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Delve into the world of motion graphics, keying, and compositing in After Effects CC. In this course, Ian Robinson lays out six foundations for becoming proficient with After Effects, including concepts such as layers, keyframe animation, and working with 3D. To help you get up and running with the program, the course begins with a project-based chapter on creating an animated graphic bumper. Next, explore the role layers play in compositions and find out how to add style to your projects using effects and graphic elements. Last, see how to build 3D objects with CINEMA 4D Lite, as well as stabilize footage, solve for 3D cameras, and paint in graphics with the Reverse Stabilization feature.
Now whenever you go to key footage, whether it's green screen footage or blue screen footage, inevitably, some of that background color will end up bouncing back and illuminating different sections of your model. So, a lot of times you have to use spill suppression. Now, if you're joining me from the previous video you may recognize the fact that I did just turn on advanced spill suppressor, and that was pretty much it, and most of the time, when you're working with the preset that we worked with before, that's going to be the case.
If you're not joining me from the previous video, let me just show you really quickly. In the Effect Presets panel, if you under the Animation presets, in the Image Utilities folder, down under there you'll find the Keylight Advanced Spill Suppressor preset. When you double-click. Here I'll go and select layer one. It'll automatically apply three effects. The keylight effect, the key cleaner ,and the advanced spill suppressor. Now by default, these top two will be on, and the bottom one will be off. I'm at 100% magnification, I'm going to go and press the space bar and move up so we can see the top of our model's hair, and you can see there's a little bit of green there.
I'm just going to scroll up on my mouse wheel to zoom in. And here you can see the green bleed that's actually happening. Now, if you open up the Ultra Settings here. You see there's an option for Key Color. And look what happens when I go ahead and enable that effect. The green color has gone away, and her skin tone looks pretty darn good. Now, this key color is automatically linked, to the keylight key color that we set earlier, when we actually double-clicked the preset. If we open up Keylight here, you can see it keyed green.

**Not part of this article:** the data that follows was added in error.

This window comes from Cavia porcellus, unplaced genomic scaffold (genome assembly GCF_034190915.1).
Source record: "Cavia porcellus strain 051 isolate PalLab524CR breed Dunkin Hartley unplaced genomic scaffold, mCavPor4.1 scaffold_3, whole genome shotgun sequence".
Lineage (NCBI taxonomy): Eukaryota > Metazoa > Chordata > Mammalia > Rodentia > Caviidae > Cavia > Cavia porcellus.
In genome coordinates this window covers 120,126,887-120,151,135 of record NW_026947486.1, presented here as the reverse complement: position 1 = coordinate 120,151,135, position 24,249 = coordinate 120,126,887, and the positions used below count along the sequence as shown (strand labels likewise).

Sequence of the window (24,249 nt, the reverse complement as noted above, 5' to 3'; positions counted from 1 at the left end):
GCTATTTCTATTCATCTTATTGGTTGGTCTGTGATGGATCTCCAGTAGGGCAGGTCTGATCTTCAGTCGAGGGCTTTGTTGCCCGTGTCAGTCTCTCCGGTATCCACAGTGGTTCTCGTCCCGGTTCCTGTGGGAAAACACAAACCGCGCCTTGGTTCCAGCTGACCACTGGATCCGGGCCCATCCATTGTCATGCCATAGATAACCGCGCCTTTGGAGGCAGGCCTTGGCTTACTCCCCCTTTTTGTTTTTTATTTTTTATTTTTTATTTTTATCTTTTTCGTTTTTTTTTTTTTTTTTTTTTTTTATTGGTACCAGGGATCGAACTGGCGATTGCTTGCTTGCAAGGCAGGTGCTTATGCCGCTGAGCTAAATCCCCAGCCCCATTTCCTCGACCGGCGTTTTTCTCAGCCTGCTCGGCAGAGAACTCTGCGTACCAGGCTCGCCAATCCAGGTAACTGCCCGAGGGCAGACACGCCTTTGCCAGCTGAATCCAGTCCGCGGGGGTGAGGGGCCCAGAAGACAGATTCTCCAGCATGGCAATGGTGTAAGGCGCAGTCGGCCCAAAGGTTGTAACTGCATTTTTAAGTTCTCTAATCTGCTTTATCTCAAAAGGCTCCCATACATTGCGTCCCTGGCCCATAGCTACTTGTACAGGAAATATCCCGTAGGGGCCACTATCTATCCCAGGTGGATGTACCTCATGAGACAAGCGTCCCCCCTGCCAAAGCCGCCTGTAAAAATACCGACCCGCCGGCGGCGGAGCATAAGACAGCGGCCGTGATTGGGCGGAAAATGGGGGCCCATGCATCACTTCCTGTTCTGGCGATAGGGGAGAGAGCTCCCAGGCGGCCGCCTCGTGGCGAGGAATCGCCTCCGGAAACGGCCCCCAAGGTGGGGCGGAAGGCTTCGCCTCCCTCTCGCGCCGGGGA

It's just trying to key off of a lighter green color. Should you ever want to have more control, you could change the method from Standard to Ultra. Now I generally don't recommend doing this because, this is designed specifically, if you're using the ultra key or plugin from Premier Pro. Now, since we didn't use that, all we have to do was make sure that we were in the standard method, and just increase or decrease the suppression amount, to kind of mix in how much suppression is involved. Notice when I increased or decreased the color, it actually popped the key color there, just letting me know that green was the original color that was linked out there.
So if we change this to ultra, ultra gives us the actual key color that we used, which had already been linked to the key light key color. And here, you'll notice her skin tone, her model skin tone, has changed drastically. Here, I'll switch it from Standard to Ultra. And so here, what I would need to do is actually go ahead and go through some of the different adjustments to see, you know, how to bring her skin tone back. So, you can desaturate it, or increase the saturation, you get the idea.
You want to go through the different settings, to actually refine this adjustment, if you want more finite control. Now, tolerance just increases or decreases the amount of green that it's trying to pull out. So if you decrease the amount, it's going to make the effect a lot less. Desaturate controls the amount of saturation. The spill range increases that range of the color tolerance, and the spill color correction, will actually allow you to do a little bit of color correction on top of the actual spill suppression that's actually happening.
Now again, since we didn't use the ultra keyer, I'm just going to set this to Standard, because it did a really good job of keeping our skin tone, while actually removing the green screen color. When you go to use the advanced spill suppressor, I do recommend using the preset in your effects and presents panel. It's under the Image utilities folder down there under the key light, with the advanced spill suppressor.
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